This condition is a genetic disease that affects the thick layer of tissue in the palm called the palmar fascia, causing the digits to contract toward the palm. Clients will typically notice the development of a non-tender nodule in their palm, often following an injury or trauma to the hand or wrist. Over time this can develop into a cord-like structure that pulls the digit into a bent position. Once the contracture has formed, the digit can get in the way for tasks like putting on gloves, washing your face or putting your hand in your pocket. Pain is not typically associated with this condition.

The hand therapist’s management for this condition is primarily post-operative education and management. Conservative treatments, such as massage, splinting or exercises, have not been proven to prevent contractures, but may help to delay surgery temporarily.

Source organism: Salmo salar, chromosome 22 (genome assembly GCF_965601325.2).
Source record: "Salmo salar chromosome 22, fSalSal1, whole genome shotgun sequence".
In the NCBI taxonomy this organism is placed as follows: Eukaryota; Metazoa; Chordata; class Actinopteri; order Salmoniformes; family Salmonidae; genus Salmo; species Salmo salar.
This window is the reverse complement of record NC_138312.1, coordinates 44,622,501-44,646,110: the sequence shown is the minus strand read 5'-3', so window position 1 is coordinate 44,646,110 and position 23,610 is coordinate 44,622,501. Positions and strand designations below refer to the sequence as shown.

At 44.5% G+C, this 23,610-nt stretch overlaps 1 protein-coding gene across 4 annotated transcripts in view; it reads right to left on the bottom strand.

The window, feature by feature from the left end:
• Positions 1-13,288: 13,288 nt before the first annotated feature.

Common surgical management either involves open surgical excision of the Dupuytren’s tissue, needle release, or collagenase injection, where a special product is injected to dissolve the Dupuytren’s tissue.

There is a relatively high recurrence rate after all these procedures, so night splinting in a custom extension splint (orthosis) is advised. Prescribed exercise is also important to prevent stiffness, and scar management is important to improve flexibility of the thick scar. Sometimes the scar will also require desensitization.

Please note that the information on this page is for reference only and not a substitute for medical advice. If you have a hand injury or condition that requires treatment, please see your physician or hand therapist for an assessment.